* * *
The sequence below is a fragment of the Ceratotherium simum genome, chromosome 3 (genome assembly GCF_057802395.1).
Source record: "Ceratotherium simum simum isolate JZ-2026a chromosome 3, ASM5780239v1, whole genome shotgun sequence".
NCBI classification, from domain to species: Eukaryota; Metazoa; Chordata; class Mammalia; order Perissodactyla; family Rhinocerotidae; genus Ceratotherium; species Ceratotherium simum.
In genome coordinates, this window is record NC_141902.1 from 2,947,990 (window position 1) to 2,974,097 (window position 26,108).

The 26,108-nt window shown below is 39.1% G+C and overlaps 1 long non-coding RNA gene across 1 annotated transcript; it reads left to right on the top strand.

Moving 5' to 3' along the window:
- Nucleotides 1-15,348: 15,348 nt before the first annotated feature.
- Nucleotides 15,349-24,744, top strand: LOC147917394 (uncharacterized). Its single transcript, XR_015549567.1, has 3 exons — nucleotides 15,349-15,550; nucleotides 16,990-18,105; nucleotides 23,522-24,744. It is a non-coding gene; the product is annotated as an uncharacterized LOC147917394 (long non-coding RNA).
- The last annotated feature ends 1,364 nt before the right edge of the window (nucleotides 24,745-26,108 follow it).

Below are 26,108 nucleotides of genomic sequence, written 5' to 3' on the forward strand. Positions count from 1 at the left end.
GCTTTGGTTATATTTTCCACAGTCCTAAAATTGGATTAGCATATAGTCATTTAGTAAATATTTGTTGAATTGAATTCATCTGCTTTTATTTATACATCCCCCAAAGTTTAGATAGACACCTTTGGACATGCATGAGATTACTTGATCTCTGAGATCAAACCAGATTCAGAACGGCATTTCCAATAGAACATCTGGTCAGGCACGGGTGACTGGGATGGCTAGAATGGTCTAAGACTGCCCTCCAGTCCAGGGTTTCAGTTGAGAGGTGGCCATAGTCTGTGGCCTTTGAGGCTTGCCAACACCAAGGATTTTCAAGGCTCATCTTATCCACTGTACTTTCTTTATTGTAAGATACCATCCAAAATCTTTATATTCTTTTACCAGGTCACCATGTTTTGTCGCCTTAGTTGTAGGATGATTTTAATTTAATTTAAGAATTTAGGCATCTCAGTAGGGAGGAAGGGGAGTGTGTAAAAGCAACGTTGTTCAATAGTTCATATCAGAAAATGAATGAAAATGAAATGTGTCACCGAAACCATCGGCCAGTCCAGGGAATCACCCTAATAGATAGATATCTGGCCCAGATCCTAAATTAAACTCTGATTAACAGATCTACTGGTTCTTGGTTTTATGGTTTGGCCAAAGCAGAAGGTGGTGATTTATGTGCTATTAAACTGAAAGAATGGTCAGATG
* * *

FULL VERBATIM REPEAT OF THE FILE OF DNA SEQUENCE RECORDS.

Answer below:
The sequence below is a fragment of the Ceratotherium simum genome, chromosome 3 (genome assembly GCF_057802395.1).
Source record: "Ceratotherium simum simum isolate JZ-2026a chromosome 3, ASM5780239v1, whole genome shotgun sequence".
NCBI classification, from domain to species: Eukaryota; Metazoa; Chordata; class Mammalia; order Perissodactyla; family Rhinocerotidae; genus Ceratotherium; species Ceratotherium simum.
In genome coordinates, this window is record NC_141902.1 from 2,947,990 (window position 1) to 2,974,097 (window position 26,108).

The 26,108-nt window shown below is 39.1% G+C and overlaps 1 long non-coding RNA gene across 1 annotated transcript; it reads left to right on the top strand.

Moving 5' to 3' along the window:
- Nucleotides 1-15,348: 15,348 nt before the first annotated feature.
- Nucleotides 15,349-24,744, top strand: LOC147917394 (uncharacterized). Its single transcript, XR_015549567.1, has 3 exons — nucleotides 15,349-15,550; nucleotides 16,990-18,105; nucleotides 23,522-24,744. It is a non-coding gene; the product is annotated as an uncharacterized LOC147917394 (long non-coding RNA).
- The last annotated feature ends 1,364 nt before the right edge of the window (nucleotides 24,745-26,108 follow it).

Below are 26,108 nucleotides of genomic sequence, written 5' to 3' on the forward strand. Positions count from 1 at the left end.
GCTTTGGTTATATTTTCCACAGTCCTAAAATTGGATTAGCATATAGTCATTTAGTAAATATTTGTTGAATTGAATTCATCTGCTTTTATTTATACATCCCCCAAAGTTTAGATAGACACCTTTGGACATGCATGAGATTACTTGATCTCTGAGATCAAACCAGATTCAGAACGGCATTTCCAATAGAACATCTGGTCAGGCACGGGTGACTGGGATGGCTAGAATGGTCTAAGACTGCCCTCCAGTCCAGGGTTTCAGTTGAGAGGTGGCCATAGTCTGTGGCCTTTGAGGCTTGCCAACACCAAGGATTTTCAAGGCTCATCTTATCCACTGTACTTTCTTTATTGTAAGATACCATCCAAAATCTTTATATTCTTTTACCAGGTCACCATGTTTTGTCGCCTTAGTTGTAGGATGATTTTAATTTAATTTAAGAATTTAGGCATCTCAGTAGGGAGGAAGGGGAGTGTGTAAAAGCAACGTTGTTCAATAGTTCATATCAGAAAATGAATGAAAATGAAATGTGTCACCGAAACCATCGGCCAGTCCAGGGAATCACCCTAATAGATAGATATCTGGCCCAGATCCTAAATTAAACTCTGATTAACAGATCTACTGGTTCTTGGTTTTATGGTTTGGCCAAAGCAGAAGGTGGTGATTTATGTGCTATTAAACTGAAAGAATGGTCAGATG